Organizational ecology theory has its roots in the natural selection work in biology. It is primarily concerned with the founding and death of organizations and organizational survival (Hannan & Freeman, 1977).
In addition, this theory focuses on organizational populations as the main unit of analysis. Therefore, research using an ecological perspective tends to look at sets of organizations over long periods of time.
The main components of this theory include inertia, age, and niche focus:
- Inertia refers to the idea that organizations formed under similar circumstances have similar features, which are retained over their lifespan (Hannan & Freeman, 1977).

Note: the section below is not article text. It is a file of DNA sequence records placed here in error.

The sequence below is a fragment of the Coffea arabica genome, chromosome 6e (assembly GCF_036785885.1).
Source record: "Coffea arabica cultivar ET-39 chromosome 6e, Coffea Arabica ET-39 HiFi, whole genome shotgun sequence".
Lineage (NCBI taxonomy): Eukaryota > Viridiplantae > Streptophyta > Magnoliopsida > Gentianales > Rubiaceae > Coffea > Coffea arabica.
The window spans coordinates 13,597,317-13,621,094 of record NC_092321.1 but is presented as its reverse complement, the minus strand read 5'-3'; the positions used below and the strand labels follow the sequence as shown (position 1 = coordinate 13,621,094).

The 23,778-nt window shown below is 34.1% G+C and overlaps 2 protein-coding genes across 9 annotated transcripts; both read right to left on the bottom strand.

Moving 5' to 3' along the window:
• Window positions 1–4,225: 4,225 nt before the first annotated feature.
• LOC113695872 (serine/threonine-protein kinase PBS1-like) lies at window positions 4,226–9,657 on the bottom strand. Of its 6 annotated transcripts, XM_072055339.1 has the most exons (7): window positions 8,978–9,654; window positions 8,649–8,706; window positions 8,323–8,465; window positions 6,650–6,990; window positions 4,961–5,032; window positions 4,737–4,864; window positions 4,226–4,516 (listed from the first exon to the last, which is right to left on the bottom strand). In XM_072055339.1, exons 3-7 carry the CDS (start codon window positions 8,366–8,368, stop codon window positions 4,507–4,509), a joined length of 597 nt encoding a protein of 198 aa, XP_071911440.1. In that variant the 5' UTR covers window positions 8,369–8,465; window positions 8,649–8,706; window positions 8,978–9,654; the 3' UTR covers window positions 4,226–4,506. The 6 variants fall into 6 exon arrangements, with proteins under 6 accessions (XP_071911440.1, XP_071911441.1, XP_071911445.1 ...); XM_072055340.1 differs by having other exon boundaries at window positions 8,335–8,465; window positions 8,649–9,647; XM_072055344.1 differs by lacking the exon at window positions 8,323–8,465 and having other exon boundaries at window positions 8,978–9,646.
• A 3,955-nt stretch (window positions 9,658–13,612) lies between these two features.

- Age concepts refer to the different pressures organizations face as they age. For instance, new organizations with new forms are more likely to fail (Stinchcombe, 1965).
- And the niche focus concept explores how either a specialist or a generalist focus impacts organizational survival (Carroll, 1985).
The key concepts in this theory include:
- Variation, selection, retention, competition model (Darwinian vs. Lamarckian)
- Liability of newness (Stinchcombe 1965)
- Structural inertia (internal and external) (Meyer & Rowan 1977)
- Generalist vs. specialist (Meyer & Rowan 1977)
- Variability (degree of change) and grain (speed of change)
- Resource partitioning
- Niche overlap
- Localized competition Isomorphism to the context